Characteristics: The wrapper is thin and tastes soft and smooth, the filling is rather fresh, and the soup is clear and tasty.
Originating in northern China, wonton is a traditional food in China. In ancient times, Chinese people regarded it as a kind of sealed meat bun without any opening and named it 'Hun Dun' (chaos).
At that time, it is the same as a dumpling. Since then, the dumpling hasn’t been changed too much, but the wonton has been developed a lot in southern China, having its own style.
chopped lean pork, 150 g
wrappers (made of flour), 150 g
dried small shrimps
chicken essence (bouillon/stock) or monosodium glutamate
chopped green onion
Note: the amount of the ingredients especially the seasonings listed above can be appropriately used according to one's personal taste.
Place the chopped lean pork into a bowl. Add in some cooking wine, chopped ginger, chopped green onion, salt and chicken essence. Stir it well with chopsticks or a teaspoon.
Take one piece of wrapper, and smooth it in one hand. Pick some of the fillings, and put at the corner of the wrapper (the filling should be less than that of the dumplings). Roll it up and pinch the two sides together. The result is a hat-like wonton.
Place a wok over high heat. Add in half a wok of water. Add the wontons one by one till the water is boiling. Add in 1/4 table spoon of water when it boils. Repeat this twice. Turn off the heat. Scoop out 1 tablespoon of soup and pour in to a soup bowl. Pick out the boiled wontons with a table spoon or a colander and add to the bowl.
Add in salt, chicken essence, chopped green onion, sesame oil and dried small shrimps. Stir slowly and thoroughly with the teaspoon.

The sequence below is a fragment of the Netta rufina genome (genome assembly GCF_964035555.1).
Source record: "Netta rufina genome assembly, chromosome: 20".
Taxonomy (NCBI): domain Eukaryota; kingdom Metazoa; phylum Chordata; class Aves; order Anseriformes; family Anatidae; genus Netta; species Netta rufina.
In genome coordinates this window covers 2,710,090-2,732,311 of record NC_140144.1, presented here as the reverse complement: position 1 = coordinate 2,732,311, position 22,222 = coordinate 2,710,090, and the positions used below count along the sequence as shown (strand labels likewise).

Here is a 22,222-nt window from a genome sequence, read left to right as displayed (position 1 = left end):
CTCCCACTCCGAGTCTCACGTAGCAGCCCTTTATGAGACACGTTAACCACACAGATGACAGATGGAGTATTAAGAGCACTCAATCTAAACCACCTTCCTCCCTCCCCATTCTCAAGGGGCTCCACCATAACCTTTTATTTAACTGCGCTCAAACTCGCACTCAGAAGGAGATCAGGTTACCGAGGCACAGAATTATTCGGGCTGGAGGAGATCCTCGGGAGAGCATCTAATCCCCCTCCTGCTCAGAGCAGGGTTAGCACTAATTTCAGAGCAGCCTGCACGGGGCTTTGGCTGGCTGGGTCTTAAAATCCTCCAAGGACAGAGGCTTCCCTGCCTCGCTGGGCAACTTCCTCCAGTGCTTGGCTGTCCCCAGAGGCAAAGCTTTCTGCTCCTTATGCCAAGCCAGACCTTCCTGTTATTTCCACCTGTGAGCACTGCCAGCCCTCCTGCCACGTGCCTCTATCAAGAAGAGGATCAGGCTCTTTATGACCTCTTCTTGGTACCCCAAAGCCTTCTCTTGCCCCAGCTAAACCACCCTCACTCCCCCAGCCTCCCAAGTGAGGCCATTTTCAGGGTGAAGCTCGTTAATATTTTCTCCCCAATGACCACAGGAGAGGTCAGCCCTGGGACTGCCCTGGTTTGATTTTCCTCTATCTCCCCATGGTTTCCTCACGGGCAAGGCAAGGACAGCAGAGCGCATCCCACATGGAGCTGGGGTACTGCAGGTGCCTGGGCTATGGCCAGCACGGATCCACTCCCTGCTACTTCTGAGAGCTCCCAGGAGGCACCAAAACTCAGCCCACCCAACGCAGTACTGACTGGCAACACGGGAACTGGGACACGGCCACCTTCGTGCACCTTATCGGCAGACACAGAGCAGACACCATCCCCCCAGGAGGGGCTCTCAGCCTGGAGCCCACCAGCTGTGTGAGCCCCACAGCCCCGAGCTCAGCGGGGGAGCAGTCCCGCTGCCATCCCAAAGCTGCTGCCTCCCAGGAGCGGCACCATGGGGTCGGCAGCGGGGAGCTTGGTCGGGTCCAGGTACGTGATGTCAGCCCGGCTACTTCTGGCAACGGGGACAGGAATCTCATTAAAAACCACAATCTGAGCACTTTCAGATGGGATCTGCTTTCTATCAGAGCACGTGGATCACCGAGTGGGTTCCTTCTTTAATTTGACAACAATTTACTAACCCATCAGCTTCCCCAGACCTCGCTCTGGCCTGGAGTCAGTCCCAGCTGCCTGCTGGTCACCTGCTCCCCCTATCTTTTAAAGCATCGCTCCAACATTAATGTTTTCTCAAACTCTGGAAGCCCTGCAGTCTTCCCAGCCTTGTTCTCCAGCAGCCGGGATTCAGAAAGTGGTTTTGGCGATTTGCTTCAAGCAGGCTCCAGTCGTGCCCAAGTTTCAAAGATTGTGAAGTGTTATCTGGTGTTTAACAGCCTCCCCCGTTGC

Wonton now is ready for you to enjoy.
Origin of Wonton
On Oct.1, 2012, Ms. Katherine & Mr. James from USA paid a visit to a local family in China where our cooking class was offered. They understood that there were eight major cuisines in China with different styles as they traveled with us throughout the country. They Not only made dumplings, but also learnt to cook Chinese Wonton – the other traditional pasta originated from northern China. We really appreciate it when they said they enjoyed this family visit.
On Apr. 17, 2012, Ms. Maria from USA stepped into a local family in Xi'an under the elaborate arrangement of our tour operators and guide. Since Maria was very curious about the difference between Chinese wonton and dumplings, the warm-hearted host especially showed her the whole process of making wonton and dumplings on site. Maria said she felt very privileged to have had this opportunity.
On July 8, 2010, Mr. Jorge & Ms. Iride from Venezuela joined a family tour arranged by TravelChinaGuide and learned to cook Cold Celery and Dry Bean Curd, Chinese Wonton & Kung Pao Chicken in a local family in Xi'an. They were very impressed by the meal and especially mentioned it in their feedback: "... The lunch that we had with the Chinese Lady in Xi'an was memorable and delicious. My wife had such a good time cooking the dumplings and they eating them...."See details at Mr. Jorge's feedback